We thank those who attended the 2018 GII Summit for their energy and insights. We look forward to staying in touch—and to continuing the conversation.
About McKinsey & Company
Founded in 1926, McKinsey & Company is a global management consulting firm committed to helping institutions in the private, public, and social sectors achieve lasting success. With consultants in 109 locations in 61 countries, working in every industry and function, McKinsey brings expertise to clients around the world.
About the Global Infrastructure Initiative (GII)
Since 2012, McKinsey & Company’s Global Infrastructure Initiative (GII) has convened many of the world’s most senior leaders in infrastructure and capital projects to identify ways to improve the delivery of new infrastructure and to get more out of existing assets. Our approach has been to stimulate change by building a community of global leaders who can exchange ideas and find practical solutions to improve how we plan, finance, build, and operate infrastructure and large capital projects.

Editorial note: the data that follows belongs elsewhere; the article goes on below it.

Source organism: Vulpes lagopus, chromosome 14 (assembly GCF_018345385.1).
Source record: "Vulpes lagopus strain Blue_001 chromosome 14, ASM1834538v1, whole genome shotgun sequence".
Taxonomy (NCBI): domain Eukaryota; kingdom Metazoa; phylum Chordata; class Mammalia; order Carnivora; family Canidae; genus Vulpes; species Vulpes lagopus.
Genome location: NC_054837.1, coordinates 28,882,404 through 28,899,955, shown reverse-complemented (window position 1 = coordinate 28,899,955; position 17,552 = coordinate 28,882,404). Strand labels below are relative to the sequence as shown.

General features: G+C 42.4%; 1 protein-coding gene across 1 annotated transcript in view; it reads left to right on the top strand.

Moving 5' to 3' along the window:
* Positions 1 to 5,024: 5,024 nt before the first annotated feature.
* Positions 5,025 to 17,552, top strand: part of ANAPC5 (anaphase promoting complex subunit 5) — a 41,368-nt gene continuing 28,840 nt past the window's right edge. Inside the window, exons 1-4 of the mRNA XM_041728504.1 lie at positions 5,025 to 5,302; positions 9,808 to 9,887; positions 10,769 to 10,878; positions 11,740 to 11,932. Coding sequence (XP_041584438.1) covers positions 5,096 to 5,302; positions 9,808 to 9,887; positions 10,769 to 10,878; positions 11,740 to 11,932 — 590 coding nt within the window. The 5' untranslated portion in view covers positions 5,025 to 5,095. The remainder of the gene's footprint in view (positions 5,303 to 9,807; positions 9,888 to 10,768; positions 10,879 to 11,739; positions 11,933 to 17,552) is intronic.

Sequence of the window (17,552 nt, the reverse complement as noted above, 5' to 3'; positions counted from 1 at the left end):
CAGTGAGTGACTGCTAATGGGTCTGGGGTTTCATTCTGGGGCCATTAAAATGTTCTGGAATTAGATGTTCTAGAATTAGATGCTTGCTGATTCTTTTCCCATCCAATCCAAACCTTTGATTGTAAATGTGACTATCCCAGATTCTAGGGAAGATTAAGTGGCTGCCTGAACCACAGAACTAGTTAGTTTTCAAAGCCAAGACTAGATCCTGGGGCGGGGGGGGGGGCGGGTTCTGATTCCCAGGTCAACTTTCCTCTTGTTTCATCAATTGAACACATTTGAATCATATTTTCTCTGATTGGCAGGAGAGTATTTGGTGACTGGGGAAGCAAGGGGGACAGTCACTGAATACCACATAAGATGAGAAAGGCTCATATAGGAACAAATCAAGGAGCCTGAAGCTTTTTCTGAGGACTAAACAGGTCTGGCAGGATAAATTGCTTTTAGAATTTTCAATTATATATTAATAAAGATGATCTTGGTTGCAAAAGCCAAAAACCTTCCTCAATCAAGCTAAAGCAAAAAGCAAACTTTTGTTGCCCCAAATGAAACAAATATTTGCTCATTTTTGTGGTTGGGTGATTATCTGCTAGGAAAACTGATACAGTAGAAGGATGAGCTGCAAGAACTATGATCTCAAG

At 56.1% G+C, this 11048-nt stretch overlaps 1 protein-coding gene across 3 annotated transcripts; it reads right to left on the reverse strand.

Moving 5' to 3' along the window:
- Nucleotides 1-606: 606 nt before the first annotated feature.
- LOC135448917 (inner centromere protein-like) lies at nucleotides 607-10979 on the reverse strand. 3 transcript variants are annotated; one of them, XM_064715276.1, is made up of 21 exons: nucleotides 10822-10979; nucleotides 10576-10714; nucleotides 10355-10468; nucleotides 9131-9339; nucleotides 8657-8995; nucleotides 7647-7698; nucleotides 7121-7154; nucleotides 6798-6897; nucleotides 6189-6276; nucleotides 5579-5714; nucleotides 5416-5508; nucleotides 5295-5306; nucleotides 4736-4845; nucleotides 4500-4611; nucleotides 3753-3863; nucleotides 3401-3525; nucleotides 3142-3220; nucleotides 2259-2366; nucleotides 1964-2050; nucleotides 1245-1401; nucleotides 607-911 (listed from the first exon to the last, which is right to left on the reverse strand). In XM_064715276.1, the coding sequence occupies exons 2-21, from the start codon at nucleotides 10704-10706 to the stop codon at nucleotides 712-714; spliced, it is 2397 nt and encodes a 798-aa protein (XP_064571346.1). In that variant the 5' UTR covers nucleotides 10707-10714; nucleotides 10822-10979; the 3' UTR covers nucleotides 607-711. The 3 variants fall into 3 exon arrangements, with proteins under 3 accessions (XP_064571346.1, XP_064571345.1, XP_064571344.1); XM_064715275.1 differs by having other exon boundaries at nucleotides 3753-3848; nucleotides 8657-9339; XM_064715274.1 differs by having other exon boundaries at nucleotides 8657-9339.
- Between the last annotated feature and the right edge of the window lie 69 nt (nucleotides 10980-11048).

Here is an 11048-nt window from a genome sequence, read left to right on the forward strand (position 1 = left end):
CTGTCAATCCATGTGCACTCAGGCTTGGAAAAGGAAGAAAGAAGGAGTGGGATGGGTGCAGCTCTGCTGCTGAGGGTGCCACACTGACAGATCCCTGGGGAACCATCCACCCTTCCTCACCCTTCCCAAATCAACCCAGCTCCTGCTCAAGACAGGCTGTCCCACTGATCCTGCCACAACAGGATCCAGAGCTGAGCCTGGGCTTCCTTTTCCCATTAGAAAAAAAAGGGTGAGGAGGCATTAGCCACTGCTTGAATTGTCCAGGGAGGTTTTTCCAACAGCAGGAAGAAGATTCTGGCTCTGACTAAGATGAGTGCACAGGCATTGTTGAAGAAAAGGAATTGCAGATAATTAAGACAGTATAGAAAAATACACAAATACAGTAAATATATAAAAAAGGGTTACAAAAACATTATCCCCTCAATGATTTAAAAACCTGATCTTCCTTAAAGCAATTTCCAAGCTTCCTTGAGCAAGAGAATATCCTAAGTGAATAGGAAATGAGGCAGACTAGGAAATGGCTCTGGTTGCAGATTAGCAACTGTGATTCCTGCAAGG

Over the years, GII has hosted five global summits, dozens of regional roundtables, and innovation site visits to explore some of the industry’s most exciting advances. The best insights and practices from around the world are featured in our Voices on Infrastructure publication. Our intent is to create a platform that inspires senior leaders to drive change to help close the infrastructure gap, promote economic growth, and contribute to more resilient and secure communities.